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Summary of William Paley’s Natural Theology (1802),

Chapters I-III
Keith Burgess-Jackson
3 October 2017
Introduction. Natural Theology1 was “based on a series of ser-
mons composed in the 1780s or 1790s.”2 It was published in the
early months of 1802, three years before Paley died. The first
printing of 1,000 copies sold out almost immediately. It was “an
enormous success.” Second, third, and fourth editions were pub-
lished the same year (1802). Fifth and sixth editions were pub-
lished in 1808. Twelve more editions were published between 1816 and 1822.
Charles Darwin reported that he read and was influenced by the book.3

Chapter I. State of the argument. Paley makes his analogical argument for
the existence of a deity. The analogy is implicit until Chapter III, where Paley
makes it explicit. The watch is supposed to be analogous to an organism (or
perhaps to an organ, such as the human eye or the human heart). Since we would
infer the existence of a “maker” in the case of the watch, we should do the same
in the case of the organism/organ. Having sketched the argument, Paley states
and replies to various objections, to wit:

I. We have never seen a watch made, or known anyone capable of making

one; nor are we able to make one ourselves, or understand how it is done.
II. The watch sometimes goes wrong (or seldom goes exactly right).
III. The watch has parts the functions of which are unknown (or which may
not have functions).
IV. The watch is “one out of possible combinations of material forms.” This

Full title: Natural Theology: Or, Evidences of the Existence and Attributes of the Deity, Col-
lected from the Appearances of Nature.
Aileen Fyfe, “The Reception of William Paley’s Natural Theology in the University of
Cambridge,” The British Journal for the History of Science 30 (September 1997): 321-35, at 330.
“In order to pass the BA examination, it was, also, necessary to get up Paley’s Evidences
of Christianity, and his Moral Philosophy. This was done in a thorough manner, and I am convinced
that I could have written out the whole of the Evidences with perfect correctness, but not of course
in the clear language of Paley. The logic of this book and, as I may add, of his Natural Theology
gave me as much delight as did Euclid. The careful study of these works, without attempting to
learn any part by rote, was the only part of the Academical Course which, as I then felt and as I
still believe, was of the least use to me in the education of my mind” (Charles Darwin, Autobiog-

objection is obscure.
V. A principle of order “disposed the parts of the watch into their present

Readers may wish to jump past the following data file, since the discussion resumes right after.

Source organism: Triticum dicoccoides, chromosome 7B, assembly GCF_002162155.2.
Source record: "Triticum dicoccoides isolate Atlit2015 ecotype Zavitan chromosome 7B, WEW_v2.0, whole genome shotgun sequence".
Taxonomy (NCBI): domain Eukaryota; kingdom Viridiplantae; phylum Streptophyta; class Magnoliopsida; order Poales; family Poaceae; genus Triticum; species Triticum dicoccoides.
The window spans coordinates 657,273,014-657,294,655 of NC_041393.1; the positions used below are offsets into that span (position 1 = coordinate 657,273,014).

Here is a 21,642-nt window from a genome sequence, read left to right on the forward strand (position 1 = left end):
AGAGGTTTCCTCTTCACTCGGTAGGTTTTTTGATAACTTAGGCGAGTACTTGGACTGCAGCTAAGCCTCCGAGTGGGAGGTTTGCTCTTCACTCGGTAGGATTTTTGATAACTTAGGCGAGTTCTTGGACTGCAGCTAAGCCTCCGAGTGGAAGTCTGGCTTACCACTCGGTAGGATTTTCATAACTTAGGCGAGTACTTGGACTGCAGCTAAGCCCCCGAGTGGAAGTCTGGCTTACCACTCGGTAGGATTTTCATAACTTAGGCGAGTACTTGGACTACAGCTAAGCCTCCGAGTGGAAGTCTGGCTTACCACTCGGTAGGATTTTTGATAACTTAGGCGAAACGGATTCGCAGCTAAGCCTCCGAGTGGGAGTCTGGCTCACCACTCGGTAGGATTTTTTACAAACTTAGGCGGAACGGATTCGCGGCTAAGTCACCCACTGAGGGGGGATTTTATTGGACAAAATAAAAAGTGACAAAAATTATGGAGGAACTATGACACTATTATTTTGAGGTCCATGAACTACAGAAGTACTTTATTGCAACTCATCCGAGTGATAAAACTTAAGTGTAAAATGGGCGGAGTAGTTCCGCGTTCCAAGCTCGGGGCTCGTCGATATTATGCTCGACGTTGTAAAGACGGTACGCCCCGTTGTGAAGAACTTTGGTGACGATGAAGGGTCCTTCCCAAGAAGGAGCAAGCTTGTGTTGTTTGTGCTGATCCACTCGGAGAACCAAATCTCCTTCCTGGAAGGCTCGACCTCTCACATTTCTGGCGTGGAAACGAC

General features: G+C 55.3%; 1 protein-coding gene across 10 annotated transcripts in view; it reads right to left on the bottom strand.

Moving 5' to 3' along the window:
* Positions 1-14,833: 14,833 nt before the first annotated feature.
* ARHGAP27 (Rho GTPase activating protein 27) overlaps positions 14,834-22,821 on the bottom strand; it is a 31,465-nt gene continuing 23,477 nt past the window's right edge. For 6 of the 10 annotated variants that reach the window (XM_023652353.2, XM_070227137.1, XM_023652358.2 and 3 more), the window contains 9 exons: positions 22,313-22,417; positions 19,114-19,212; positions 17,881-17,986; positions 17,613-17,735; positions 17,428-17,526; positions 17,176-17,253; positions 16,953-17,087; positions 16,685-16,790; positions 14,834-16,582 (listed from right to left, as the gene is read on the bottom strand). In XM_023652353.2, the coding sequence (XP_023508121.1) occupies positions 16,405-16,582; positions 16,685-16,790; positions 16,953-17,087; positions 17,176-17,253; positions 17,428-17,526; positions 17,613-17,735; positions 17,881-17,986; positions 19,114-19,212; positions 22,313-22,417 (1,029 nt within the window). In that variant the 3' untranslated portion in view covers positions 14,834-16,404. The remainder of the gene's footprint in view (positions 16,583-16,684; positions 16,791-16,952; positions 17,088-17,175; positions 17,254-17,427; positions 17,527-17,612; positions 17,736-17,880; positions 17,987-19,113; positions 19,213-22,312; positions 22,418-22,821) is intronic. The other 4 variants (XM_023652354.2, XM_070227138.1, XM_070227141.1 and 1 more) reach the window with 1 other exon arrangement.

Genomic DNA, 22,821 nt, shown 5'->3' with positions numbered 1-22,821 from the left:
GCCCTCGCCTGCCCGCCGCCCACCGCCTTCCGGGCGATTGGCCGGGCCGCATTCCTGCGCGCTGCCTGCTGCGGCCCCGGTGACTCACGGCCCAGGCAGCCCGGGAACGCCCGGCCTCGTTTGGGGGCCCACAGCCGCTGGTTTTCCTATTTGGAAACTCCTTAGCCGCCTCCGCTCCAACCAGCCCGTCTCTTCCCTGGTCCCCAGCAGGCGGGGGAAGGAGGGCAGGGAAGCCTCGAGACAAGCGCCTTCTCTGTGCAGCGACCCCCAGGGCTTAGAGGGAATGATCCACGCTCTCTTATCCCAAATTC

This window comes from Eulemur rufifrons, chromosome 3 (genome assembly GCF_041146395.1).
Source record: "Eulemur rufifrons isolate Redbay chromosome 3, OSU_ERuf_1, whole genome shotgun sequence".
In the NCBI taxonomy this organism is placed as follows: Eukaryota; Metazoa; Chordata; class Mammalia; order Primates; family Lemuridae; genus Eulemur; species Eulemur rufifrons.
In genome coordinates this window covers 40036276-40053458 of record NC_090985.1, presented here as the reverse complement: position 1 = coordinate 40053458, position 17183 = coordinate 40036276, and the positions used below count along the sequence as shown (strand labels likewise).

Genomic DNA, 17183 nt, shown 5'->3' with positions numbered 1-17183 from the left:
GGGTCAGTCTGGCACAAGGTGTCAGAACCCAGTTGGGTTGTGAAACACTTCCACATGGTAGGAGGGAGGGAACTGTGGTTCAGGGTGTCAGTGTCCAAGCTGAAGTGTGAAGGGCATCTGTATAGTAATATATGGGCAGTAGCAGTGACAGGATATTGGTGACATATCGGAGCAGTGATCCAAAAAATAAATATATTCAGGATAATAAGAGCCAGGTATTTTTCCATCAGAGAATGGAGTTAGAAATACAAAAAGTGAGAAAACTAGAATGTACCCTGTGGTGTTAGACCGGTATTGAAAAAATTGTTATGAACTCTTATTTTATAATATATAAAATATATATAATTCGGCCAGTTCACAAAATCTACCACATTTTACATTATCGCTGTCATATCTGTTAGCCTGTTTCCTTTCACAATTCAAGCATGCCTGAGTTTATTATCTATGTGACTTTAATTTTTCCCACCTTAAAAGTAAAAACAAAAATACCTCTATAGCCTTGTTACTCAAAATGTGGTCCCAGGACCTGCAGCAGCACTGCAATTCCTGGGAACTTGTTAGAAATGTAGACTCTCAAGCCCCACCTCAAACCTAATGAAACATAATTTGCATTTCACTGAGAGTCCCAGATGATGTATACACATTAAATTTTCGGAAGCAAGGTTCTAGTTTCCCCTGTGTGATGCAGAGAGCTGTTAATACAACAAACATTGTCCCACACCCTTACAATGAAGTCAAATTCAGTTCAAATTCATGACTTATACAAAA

form and situation.”
VI. The watch is proof not of contrivance but “only a motive to induce the
mind to think so.” This objection is obscure.
VII. The watch is the result of the laws of metallic nature.
VIII. Nothing is known about the matter.

Chapter II. State of the argument continued. The watch now produces
“another watch like itself.” What effect would this development have on our

I. It would increase our admiration of the contrivance, and therefore of

the skill of the contriver. If we infer a maker from the first watch, then
a fortiori we should infer a maker from the second watch.
II. Though the first watch made the second watch in one sense, it did not
make it in another sense. Paley discusses the stream of water, the mill,
and the ground corn. Someone made the mill, which causes the water to
grind the corn.
III. (Paley calls his argument the “argument from design.” Discuss the ques-
tion-begging nature of this name. It should be “argument to design.”)
“Arrangement, disposition of parts, subserviency of means to an end,
relation of instruments to an use, imply the presence of intelligence and
IV. There cannot be an infinite regress of causes, for contrivance would be
“still unaccounted for.” An infinite chain can no more support itself than
a finite chain. (Is this a version of the cosmological argument?)
V. The maker of the first watch is also the maker of the second; the second
is made through the instrumentality of the first. It is as though one made
a machine to make machines.

Chapter III. Application of the argument. Paley completes the analogy:

“every manifestation of design, which existed in the watch, exists in the works
of nature; with the difference, on the side of nature, of being greater and more,
and that in a degree which exceeds all computation.”